Page 22 ► Main difference between fair value accounting and accrual accounting under U.S. GAAP accounting lies in the treatment of cash gains and losses on transaction and unrealized gains an losses due to market movements (i.e. asset/liability mismatches) ► Fair value accounting would report all gains and losses on both assets and liabilities in the period in which they arise ► Accrual accounting, on the other hand, recognizes gains and losses over the life of the block of business (or at the time of a transaction) ► When net gains and losses on assets and liabilities are immaterial, the pattern of earnings under both systems can be quite similar ► However, if a company is generating significant gains or losses on its net book of business (such as in the case of an asset/liability mismatch), fair value accounting will reveal this much sooner than Accrual Accounting General Impacts
Page 23 ► The credit portfolio includes financial instruments held on the balance sheet that, while securitized, may be held until their maturity and which may likely generate yields over time as a result of the difference between the cost of financing and the amounts charged to customers ► In such cases the factor determining the return is whether or not payments are made and the historical cost method provides reliable information about whether these payments are being made as agreed or not ► Against this, the fair value method gets away from the process of generation of returns and cash flows, offering a result that has more to do with the opportunity cost than the essence of buy and hold strategy. ► Obviously, the fair value of assets fluctuates over their lifetime, but if they are not going to be sold or redeemed early, registering these variations in the profit and loss account distorts the profits and introduces a fictitious volatility Impact to Financial Markets Mortgage Back Securities – Buy and Hold View
Page 24 ► When the full impact of its actions (including gains and losses) is reported in the current period, management is in a better position to understand how the value of the company is changing and adjust its decisions accordingly ► This is one of the main reasons for moving to a fair value system and is expected to be a major benefit if fair value accounting is ultimately adopted ► FASB’s decision to ease what are known as mark-to-market requirements for financial firms has raised concerns among some financial experts who warn that it will become harder for banks and investors to agree on what the troubled assets are actually worth and thus discourage their sale Impact to Financial Markets Mortgage Back Securities – Trading View
Page 25 Impacts on Utilities ► Many of the transactions executed on a daily basis to acquire electricity, serve the retail load, and sell excess generation require evaluation for fair value treatment. ► Additional products used to manage operations and logistics, such as capacity and FTR’s, also required evaluation. ► Any speculative or asset optimization strategies often require fair value treatment, with the affects impacting the financial statement in the current period.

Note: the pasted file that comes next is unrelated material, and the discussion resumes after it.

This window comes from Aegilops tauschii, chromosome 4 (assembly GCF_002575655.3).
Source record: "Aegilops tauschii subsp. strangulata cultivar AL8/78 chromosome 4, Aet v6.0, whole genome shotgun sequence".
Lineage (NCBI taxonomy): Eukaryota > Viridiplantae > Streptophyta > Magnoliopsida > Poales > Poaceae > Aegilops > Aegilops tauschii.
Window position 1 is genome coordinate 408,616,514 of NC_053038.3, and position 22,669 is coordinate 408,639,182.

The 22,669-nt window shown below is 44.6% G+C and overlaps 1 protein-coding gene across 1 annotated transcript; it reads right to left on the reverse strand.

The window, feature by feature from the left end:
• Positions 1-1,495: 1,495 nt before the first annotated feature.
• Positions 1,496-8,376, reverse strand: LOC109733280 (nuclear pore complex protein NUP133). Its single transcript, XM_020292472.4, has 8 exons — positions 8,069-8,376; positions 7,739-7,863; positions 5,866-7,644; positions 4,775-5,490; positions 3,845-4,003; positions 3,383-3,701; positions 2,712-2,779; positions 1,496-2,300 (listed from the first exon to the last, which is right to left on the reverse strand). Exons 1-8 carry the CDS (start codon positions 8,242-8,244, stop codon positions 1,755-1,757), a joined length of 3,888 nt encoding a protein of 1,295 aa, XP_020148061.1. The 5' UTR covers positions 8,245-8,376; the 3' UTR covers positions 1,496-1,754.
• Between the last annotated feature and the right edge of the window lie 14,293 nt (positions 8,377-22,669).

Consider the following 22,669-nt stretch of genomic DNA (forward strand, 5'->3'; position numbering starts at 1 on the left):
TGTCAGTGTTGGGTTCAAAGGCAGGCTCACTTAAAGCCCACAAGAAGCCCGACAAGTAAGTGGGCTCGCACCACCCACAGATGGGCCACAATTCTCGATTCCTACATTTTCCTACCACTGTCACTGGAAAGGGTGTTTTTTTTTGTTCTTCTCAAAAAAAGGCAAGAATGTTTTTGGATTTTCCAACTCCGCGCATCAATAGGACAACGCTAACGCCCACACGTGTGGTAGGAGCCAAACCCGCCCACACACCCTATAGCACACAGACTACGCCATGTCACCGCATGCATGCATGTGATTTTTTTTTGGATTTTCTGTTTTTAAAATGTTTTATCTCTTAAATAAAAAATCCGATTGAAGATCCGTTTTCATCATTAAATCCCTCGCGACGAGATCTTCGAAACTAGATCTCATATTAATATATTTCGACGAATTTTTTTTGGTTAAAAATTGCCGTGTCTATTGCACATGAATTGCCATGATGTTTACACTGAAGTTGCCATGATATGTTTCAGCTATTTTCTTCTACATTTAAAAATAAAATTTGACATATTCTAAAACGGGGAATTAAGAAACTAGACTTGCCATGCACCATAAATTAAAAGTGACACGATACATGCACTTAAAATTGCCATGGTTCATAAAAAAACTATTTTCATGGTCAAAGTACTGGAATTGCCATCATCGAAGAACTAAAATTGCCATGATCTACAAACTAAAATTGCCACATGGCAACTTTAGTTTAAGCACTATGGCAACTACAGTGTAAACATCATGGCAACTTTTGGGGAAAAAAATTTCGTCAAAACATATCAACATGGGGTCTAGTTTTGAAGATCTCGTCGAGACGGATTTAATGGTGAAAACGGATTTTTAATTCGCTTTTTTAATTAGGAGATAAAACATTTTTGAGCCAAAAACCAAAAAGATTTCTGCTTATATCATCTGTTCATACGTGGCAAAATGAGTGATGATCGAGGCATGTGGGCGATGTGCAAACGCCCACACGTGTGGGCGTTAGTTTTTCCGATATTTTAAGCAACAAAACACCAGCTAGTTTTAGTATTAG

Page 26 Sample Energy Industry Application of FAS 133 Instrument TypeComplexity (H, M, L) Derivative Assessment Consideration NPNS ConsiderationsCash Flow/Fair Value Hedge Considerations Swaps, Forward and Simple Purchased Options LowTypically meet the definition of a derivative Not typically considered normal due to net settlement characteristics Often used as a hedging instrument subject to the effectiveness between the financial settlement and the physical underlying Written OptionsLowTypically meet the definition of a derivative Not typically considered normal due to net settlement characteristics FAS 133 generally excludes written options as a potential hedging instrument Complex Options (Spark Spread, ATO) MediumTypically meet the definition of a derivative. Not typically considered normal due to net settlement characteristics Often used as a hedging instrument subject to the effectiveness between the financial settlement and the physical underlying Physical Block PowerMediumTypically meet the definition of a derivative May often be designated normal purchase or normal sale May be used as a hedging instrument subject to the effectiveness Load FollowingHighDefinition of a derivative is contingent on the quantification of a notional volume May often be designated normal purchase or normal sale Typically seen as the underlying in a cash flow hedge Unit Contingent, Tolling Agreements HighRequire an evaluation for Fin 46R or Lease Accounting prior to derivative evaluation May often be designated normal purchase or normal sale Typically seen as the underlying in a cash flow hedge FTRs/CapacityHighCould meet the definition of a derivative given the company’s assessment of market liquidity Not typically considered normal due to net settlement characteristics. While generally used as an economic hedge companies are having difficulty performing an effectiveness assessment Power Portfolio – Sample Illustration of Energy Industry Application of FAS 133 to typical power portfolio Sample Power Portfolio